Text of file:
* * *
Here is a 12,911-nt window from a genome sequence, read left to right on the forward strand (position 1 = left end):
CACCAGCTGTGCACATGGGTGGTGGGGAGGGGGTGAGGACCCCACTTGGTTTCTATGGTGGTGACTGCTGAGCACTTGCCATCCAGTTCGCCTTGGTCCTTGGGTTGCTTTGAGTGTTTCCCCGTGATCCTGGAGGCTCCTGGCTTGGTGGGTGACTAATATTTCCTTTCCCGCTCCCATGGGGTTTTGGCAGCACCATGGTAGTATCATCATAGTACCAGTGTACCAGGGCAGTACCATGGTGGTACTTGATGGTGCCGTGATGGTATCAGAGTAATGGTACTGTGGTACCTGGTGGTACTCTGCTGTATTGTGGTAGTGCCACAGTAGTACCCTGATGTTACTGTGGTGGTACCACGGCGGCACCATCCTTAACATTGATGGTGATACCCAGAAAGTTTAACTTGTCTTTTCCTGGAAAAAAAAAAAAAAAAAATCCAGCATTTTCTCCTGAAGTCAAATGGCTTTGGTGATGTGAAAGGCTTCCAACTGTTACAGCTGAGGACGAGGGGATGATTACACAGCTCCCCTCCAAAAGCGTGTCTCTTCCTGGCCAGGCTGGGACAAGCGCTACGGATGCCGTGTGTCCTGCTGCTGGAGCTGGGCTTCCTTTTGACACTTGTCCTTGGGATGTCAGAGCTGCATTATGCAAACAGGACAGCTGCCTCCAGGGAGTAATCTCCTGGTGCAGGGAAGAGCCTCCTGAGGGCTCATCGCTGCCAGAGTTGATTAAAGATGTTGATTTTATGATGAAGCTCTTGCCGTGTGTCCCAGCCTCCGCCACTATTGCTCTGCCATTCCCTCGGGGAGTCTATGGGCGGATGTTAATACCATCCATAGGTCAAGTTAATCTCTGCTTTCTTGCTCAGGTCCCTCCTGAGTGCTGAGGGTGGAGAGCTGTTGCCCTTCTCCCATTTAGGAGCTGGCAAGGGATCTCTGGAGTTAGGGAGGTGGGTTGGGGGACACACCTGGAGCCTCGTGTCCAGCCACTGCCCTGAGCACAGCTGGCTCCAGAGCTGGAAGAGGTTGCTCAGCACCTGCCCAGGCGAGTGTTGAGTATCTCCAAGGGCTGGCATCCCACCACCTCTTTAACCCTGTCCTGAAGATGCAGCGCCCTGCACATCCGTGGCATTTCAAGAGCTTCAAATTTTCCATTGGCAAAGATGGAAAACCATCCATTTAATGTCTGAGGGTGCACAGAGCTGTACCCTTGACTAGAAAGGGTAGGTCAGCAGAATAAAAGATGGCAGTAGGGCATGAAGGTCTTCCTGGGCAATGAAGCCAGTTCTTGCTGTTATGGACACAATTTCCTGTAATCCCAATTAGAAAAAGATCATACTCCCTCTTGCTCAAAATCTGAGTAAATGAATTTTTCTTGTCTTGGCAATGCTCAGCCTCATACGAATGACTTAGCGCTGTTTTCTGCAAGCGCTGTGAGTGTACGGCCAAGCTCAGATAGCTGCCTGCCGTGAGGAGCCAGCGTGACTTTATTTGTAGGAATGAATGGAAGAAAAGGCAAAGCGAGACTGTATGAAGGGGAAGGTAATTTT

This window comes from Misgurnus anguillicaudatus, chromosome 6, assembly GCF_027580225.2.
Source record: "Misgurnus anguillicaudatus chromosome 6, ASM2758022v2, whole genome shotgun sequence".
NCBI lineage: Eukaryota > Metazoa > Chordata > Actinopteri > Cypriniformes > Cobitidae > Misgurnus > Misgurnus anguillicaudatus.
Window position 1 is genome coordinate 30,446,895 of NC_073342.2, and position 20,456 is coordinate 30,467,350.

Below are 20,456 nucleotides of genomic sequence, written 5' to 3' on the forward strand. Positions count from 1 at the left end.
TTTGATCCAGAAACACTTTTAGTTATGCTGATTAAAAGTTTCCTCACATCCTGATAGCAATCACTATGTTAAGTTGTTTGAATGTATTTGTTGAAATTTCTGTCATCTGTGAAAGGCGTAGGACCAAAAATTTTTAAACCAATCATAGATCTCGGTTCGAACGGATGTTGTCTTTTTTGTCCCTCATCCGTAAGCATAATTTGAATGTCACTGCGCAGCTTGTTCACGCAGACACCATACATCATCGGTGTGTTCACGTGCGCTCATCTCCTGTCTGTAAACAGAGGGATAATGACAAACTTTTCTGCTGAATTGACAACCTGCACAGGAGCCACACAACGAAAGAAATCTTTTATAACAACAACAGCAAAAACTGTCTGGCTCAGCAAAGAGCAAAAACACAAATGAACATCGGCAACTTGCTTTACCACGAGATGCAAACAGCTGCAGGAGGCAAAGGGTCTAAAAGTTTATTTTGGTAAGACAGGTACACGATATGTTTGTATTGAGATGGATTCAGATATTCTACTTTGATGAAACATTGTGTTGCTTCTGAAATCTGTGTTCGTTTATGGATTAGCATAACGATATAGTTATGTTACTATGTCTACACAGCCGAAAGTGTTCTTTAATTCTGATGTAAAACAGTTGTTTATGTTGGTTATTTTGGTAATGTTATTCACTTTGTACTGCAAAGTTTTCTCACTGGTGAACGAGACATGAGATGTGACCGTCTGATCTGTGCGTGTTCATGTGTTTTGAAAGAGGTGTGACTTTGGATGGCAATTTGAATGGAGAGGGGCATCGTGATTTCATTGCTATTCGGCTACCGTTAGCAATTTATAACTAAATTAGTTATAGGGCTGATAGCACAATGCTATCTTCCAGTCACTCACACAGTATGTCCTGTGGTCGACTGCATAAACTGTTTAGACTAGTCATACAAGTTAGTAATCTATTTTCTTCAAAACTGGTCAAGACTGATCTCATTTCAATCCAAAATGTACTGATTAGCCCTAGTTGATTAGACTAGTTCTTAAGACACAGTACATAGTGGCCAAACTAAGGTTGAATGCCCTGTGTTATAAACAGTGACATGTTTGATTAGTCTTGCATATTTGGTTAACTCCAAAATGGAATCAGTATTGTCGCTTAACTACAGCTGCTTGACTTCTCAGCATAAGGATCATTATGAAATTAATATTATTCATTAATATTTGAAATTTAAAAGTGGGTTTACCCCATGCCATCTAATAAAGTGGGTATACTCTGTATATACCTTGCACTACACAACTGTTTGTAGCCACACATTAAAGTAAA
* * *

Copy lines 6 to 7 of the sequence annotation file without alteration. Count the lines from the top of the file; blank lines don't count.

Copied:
Window position 1 is genome coordinate 30,446,895 of NC_073342.2, and position 20,456 is coordinate 30,467,350.

Below are 20,456 nucleotides of genomic sequence, written 5' to 3' on the forward strand. Positions count from 1 at the left end.